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A neglected skill: How to work together
I have an idea for a new test for K-12 students. I know what you’re thinking. There are already too many damn tests as it is. This test could be a replacement for any number of the endless tests that kids have to take year after year. In fact, it could probably serve as the number one indicator of whether students are ready to go on to adulthood.
The test would measure how well students work in a group. They’d have some kind of project to put together, but the test wouldn’t be about the actual content of the project. It would be about how well they collaborated with the other students. Did they listen to each other? Did they allow all of the members of the group to contribute? Did they come up with a set of goals, and develop a plan for making it happen? Did they divvy up the work well so that everyone was pulling their weight? Did they resolve conflicts? Did they compromise?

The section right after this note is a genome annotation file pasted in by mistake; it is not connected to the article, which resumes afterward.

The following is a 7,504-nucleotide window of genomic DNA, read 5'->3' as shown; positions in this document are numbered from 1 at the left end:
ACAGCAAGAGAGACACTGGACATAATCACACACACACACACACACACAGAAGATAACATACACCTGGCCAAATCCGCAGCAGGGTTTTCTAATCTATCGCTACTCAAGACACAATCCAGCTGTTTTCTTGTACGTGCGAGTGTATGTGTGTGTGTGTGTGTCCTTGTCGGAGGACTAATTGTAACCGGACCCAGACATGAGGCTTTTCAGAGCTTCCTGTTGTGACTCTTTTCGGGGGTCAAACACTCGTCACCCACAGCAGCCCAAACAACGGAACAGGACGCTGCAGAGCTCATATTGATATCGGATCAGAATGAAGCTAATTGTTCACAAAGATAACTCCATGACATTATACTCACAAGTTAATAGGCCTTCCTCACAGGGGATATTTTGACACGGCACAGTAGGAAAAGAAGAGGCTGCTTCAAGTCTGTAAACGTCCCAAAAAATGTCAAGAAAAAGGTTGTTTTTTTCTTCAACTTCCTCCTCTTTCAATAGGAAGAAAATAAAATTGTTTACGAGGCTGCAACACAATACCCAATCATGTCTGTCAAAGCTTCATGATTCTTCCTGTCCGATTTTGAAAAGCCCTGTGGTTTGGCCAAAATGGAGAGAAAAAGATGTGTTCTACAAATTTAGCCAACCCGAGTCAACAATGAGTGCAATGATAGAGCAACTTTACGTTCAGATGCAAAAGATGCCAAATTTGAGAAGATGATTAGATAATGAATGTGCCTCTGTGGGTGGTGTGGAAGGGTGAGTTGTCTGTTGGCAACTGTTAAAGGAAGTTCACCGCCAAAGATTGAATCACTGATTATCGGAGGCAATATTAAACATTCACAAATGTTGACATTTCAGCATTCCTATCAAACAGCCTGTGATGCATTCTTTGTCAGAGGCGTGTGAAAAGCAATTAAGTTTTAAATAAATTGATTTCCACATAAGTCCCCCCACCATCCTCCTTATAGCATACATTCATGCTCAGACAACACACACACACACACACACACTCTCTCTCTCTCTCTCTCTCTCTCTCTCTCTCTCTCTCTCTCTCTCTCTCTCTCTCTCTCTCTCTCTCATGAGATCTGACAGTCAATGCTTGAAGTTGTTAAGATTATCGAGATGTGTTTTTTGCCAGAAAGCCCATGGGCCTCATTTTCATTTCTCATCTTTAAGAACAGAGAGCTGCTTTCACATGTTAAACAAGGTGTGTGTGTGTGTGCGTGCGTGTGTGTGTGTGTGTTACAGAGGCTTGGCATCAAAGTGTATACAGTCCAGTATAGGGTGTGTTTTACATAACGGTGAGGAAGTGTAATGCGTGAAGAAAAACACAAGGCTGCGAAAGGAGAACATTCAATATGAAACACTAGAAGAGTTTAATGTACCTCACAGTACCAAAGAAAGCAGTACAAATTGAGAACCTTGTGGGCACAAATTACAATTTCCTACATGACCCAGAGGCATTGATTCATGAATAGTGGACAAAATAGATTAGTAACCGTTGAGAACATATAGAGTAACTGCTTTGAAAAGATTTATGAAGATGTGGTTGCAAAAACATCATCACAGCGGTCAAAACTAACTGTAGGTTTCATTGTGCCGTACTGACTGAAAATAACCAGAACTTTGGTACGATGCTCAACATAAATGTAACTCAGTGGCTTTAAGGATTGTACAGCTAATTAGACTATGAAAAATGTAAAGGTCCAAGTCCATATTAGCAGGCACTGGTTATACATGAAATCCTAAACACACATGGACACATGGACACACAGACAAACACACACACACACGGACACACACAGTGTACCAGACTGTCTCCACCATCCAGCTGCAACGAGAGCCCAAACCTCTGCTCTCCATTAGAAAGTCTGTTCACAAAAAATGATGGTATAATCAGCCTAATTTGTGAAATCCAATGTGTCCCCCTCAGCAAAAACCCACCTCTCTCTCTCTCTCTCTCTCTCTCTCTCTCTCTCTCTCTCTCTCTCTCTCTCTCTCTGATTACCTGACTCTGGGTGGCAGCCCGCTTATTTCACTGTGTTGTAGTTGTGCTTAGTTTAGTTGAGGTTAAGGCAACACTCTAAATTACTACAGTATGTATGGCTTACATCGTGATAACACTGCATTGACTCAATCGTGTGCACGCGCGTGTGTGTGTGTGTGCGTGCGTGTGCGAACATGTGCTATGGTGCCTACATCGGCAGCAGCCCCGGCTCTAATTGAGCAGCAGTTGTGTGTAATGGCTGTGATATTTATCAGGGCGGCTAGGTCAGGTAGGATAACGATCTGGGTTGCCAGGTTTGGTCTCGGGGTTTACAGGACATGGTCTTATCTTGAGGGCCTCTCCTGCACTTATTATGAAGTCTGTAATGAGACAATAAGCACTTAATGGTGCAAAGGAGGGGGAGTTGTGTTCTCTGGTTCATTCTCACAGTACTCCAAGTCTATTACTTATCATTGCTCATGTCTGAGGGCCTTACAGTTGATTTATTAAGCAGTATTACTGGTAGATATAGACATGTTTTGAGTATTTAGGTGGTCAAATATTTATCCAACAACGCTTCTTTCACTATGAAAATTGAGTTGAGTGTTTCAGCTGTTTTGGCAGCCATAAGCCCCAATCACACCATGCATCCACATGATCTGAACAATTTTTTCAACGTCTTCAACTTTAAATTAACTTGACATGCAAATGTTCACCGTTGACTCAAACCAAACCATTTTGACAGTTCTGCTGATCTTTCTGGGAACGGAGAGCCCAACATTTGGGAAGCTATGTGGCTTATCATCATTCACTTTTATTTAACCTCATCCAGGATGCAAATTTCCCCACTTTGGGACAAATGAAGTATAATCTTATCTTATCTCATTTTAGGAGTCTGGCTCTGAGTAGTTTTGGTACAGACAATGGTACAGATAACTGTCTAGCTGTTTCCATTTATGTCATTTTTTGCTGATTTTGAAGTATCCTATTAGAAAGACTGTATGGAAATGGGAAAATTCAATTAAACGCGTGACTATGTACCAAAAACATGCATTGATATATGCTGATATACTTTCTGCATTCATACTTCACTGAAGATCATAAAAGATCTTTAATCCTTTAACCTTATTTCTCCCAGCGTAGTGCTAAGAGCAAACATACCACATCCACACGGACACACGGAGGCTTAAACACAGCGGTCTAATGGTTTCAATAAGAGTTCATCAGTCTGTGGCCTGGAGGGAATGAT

Learning how to collaborate is the most essential skill that you can have to be a productive member of society. It’s something that reaches every aspect of our lives — from our careers, to our families, to our churches and other social groups, to basic interactions of our lives such as talking to a banker or interacting with a sales representative. If you can’t interact with people in a calm, respectful manner where you recognize that more than one person must work together to achieve a satisfactory outcome for all parties, you are contributing to the slow deterioration of society.
Just look at the state legislature, or the U.S. Congress for that matter. Wouldn’t we all be better off if our leaders were taught at some point how to play nice with others?
I’m an after school acting teacher. Pretty much my main job is getting kids to work together (and restraining myself from shouting instructions from the peanut gallery instead of letting them figure it out themselves). Sometimes, it just astounds me how little exposure kids in school today have had to the idea of collaboration. It’s a skill that in today’s environment of teaching to the test is almost completely neglected.
So maybe we can get rid of just one math test, and make sure kids learn along the way how to work together.